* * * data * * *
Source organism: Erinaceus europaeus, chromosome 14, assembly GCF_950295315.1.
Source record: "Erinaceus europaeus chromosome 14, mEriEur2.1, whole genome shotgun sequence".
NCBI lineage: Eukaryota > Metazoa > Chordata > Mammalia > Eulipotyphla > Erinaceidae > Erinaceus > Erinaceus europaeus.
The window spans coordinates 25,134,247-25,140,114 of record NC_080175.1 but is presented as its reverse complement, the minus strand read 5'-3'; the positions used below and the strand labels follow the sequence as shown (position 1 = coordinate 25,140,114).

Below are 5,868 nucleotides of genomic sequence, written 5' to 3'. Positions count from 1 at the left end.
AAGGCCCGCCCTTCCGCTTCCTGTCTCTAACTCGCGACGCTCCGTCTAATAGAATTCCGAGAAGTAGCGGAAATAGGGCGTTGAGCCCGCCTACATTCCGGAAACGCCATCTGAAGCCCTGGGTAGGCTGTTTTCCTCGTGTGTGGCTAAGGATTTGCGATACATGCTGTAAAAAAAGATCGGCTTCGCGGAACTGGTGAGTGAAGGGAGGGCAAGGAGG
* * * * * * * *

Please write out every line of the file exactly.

Source organism: Erinaceus europaeus, chromosome 14, assembly GCF_950295315.1.
Source record: "Erinaceus europaeus chromosome 14, mEriEur2.1, whole genome shotgun sequence".
NCBI lineage: Eukaryota > Metazoa > Chordata > Mammalia > Eulipotyphla > Erinaceidae > Erinaceus > Erinaceus europaeus.
The window spans coordinates 25,134,247-25,140,114 of record NC_080175.1 but is presented as its reverse complement, the minus strand read 5'-3'; the positions used below and the strand labels follow the sequence as shown (position 1 = coordinate 25,140,114).

Below are 5,868 nucleotides of genomic sequence, written 5' to 3'. Positions count from 1 at the left end.
AAGGCCCGCCCTTCCGCTTCCTGTCTCTAACTCGCGACGCTCCGTCTAATAGAATTCCGAGAAGTAGCGGAAATAGGGCGTTGAGCCCGCCTACATTCCGGAAACGCCATCTGAAGCCCTGGGTAGGCTGTTTTCCTCGTGTGTGGCTAAGGATTTGCGATACATGCTGTAAAAAAAGATCGGCTTCGCGGAACTGGTGAGTGAAGGGAGGGCAAGGAGG